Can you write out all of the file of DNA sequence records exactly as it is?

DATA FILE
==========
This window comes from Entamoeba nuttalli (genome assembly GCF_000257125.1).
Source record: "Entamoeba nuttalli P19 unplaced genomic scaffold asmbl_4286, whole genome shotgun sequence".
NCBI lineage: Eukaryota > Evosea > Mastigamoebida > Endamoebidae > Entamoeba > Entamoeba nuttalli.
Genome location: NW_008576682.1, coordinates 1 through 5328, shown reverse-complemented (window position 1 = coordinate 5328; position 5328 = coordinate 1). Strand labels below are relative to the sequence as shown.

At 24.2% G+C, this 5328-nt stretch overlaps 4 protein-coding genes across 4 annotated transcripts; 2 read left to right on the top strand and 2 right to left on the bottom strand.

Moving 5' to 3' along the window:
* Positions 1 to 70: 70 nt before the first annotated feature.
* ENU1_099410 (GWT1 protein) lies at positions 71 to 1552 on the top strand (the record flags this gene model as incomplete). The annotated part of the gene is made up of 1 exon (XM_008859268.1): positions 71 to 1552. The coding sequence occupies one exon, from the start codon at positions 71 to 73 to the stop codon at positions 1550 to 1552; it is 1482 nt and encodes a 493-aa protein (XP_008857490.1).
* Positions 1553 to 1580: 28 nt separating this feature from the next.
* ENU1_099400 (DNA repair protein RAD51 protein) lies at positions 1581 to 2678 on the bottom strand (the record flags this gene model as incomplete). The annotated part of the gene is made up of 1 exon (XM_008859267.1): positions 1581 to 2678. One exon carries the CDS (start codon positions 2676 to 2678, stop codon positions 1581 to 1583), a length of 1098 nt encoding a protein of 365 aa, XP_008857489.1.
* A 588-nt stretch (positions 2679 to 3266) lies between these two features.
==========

This window comes from Entamoeba nuttalli (genome assembly GCF_000257125.1).
Source record: "Entamoeba nuttalli P19 unplaced genomic scaffold asmbl_4286, whole genome shotgun sequence".
NCBI lineage: Eukaryota > Evosea > Mastigamoebida > Endamoebidae > Entamoeba > Entamoeba nuttalli.
Genome location: NW_008576682.1, coordinates 1 through 5328, shown reverse-complemented (window position 1 = coordinate 5328; position 5328 = coordinate 1). Strand labels below are relative to the sequence as shown.

At 24.2% G+C, this 5328-nt stretch overlaps 4 protein-coding genes across 4 annotated transcripts; 2 read left to right on the top strand and 2 right to left on the bottom strand.

Moving 5' to 3' along the window:
* Positions 1 to 70: 70 nt before the first annotated feature.
* ENU1_099410 (GWT1 protein) lies at positions 71 to 1552 on the top strand (the record flags this gene model as incomplete). The annotated part of the gene is made up of 1 exon (XM_008859268.1): positions 71 to 1552. The coding sequence occupies one exon, from the start codon at positions 71 to 73 to the stop codon at positions 1550 to 1552; it is 1482 nt and encodes a 493-aa protein (XP_008857490.1).
* Positions 1553 to 1580: 28 nt separating this feature from the next.
* ENU1_099400 (DNA repair protein RAD51 protein) lies at positions 1581 to 2678 on the bottom strand (the record flags this gene model as incomplete). The annotated part of the gene is made up of 1 exon (XM_008859267.1): positions 1581 to 2678. One exon carries the CDS (start codon positions 2676 to 2678, stop codon positions 1581 to 1583), a length of 1098 nt encoding a protein of 365 aa, XP_008857489.1.
* A 588-nt stretch (positions 2679 to 3266) lies between these two features.